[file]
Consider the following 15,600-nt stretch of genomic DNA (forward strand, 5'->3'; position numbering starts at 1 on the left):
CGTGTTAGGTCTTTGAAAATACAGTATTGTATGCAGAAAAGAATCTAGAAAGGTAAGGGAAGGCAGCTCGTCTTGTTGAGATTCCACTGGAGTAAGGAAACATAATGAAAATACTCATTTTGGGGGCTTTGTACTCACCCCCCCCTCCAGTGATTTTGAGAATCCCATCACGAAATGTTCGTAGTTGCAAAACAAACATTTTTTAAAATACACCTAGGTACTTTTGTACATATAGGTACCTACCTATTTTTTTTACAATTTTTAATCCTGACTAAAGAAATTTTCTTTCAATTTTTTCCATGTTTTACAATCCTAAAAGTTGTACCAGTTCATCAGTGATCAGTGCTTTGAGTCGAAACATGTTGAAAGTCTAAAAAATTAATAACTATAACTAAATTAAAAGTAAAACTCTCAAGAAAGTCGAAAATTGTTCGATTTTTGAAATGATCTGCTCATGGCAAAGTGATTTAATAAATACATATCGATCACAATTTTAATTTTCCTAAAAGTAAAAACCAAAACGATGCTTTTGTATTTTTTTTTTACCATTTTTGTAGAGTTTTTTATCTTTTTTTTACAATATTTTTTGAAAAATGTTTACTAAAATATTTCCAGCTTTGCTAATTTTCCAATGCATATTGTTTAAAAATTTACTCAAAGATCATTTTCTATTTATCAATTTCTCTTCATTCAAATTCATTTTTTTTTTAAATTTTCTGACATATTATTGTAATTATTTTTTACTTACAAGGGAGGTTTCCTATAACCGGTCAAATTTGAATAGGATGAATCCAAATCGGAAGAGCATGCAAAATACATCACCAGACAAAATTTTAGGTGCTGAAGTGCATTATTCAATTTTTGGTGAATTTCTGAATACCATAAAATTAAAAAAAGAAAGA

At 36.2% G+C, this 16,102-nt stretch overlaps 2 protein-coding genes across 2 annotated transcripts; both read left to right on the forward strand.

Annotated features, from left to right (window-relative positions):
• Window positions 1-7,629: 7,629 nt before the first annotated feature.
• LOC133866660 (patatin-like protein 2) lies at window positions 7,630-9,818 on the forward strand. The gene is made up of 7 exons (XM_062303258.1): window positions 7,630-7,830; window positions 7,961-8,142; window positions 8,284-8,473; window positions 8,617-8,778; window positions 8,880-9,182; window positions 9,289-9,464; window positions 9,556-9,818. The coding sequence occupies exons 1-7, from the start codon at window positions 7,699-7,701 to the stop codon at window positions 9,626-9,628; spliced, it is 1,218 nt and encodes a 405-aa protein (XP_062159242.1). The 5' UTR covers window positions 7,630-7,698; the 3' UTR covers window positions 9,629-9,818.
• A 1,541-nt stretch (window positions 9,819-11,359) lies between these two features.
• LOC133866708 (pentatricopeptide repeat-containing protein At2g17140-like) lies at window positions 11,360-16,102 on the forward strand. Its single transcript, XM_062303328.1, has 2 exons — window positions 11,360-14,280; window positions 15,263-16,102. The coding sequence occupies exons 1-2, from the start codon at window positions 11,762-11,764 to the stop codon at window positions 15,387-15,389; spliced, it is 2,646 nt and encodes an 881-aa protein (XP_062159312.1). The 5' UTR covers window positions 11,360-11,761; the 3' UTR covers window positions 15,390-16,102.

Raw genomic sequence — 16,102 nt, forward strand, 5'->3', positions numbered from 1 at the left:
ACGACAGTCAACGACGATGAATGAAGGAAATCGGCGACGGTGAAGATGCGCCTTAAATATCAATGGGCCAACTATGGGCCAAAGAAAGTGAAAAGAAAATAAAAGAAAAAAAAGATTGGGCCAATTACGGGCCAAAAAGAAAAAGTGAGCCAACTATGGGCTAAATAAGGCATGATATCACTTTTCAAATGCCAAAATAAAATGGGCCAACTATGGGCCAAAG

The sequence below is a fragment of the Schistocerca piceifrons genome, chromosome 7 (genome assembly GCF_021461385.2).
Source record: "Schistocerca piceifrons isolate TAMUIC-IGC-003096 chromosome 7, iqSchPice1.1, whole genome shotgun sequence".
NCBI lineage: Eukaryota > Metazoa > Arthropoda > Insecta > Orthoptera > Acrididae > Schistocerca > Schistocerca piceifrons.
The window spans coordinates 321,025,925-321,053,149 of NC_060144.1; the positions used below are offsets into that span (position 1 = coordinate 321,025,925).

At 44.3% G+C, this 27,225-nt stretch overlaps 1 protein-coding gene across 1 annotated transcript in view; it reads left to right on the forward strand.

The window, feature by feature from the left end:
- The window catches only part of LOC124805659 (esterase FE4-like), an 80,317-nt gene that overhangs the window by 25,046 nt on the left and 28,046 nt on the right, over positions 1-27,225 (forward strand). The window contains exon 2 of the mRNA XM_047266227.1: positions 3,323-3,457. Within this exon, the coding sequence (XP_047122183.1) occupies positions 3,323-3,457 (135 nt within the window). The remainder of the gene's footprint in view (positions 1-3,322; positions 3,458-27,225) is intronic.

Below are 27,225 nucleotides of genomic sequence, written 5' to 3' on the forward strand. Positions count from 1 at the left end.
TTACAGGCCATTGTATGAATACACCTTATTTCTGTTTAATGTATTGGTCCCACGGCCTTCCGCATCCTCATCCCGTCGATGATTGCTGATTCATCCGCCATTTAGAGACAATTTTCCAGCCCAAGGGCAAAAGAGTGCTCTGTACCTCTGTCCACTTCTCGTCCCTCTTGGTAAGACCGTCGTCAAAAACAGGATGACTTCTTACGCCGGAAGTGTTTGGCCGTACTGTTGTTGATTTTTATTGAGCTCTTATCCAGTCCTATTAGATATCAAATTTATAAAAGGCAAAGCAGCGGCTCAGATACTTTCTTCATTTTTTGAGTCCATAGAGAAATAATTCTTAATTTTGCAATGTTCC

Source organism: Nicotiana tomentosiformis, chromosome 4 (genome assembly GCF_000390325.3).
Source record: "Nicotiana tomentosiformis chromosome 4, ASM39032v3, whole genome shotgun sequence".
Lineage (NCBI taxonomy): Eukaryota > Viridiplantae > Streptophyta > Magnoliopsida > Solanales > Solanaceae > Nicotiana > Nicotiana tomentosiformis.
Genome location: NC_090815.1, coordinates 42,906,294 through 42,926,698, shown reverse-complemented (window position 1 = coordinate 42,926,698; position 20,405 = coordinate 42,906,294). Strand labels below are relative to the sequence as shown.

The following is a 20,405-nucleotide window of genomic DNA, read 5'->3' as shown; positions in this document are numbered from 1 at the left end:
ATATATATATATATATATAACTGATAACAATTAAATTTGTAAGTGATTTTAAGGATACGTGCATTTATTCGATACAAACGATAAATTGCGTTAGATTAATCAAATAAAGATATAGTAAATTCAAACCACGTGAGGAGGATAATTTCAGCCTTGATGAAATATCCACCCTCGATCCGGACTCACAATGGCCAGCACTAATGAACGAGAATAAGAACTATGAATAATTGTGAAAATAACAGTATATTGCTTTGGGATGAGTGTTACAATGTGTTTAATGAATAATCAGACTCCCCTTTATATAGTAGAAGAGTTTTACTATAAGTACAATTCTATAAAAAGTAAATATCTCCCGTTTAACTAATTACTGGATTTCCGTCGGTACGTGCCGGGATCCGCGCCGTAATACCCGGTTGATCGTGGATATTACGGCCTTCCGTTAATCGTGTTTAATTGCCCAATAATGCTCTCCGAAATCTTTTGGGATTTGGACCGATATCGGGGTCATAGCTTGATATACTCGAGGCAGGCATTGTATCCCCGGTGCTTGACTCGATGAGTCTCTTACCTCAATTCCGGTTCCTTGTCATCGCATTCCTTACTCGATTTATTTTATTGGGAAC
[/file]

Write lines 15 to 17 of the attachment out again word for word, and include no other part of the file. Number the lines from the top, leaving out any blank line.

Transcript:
At 44.3% G+C, this 27,225-nt stretch overlaps 1 protein-coding gene across 1 annotated transcript in view; it reads left to right on the forward strand.

The window, feature by feature from the left end:
- The window catches only part of LOC124805659 (esterase FE4-like), an 80,317-nt gene that overhangs the window by 25,046 nt on the left and 28,046 nt on the right, over positions 1-27,225 (forward strand). The window contains exon 2 of the mRNA XM_047266227.1: positions 3,323-3,457. Within this exon, the coding sequence (XP_047122183.1) occupies positions 3,323-3,457 (135 nt within the window). The remainder of the gene's footprint in view (positions 1-3,322; positions 3,458-27,225) is intronic.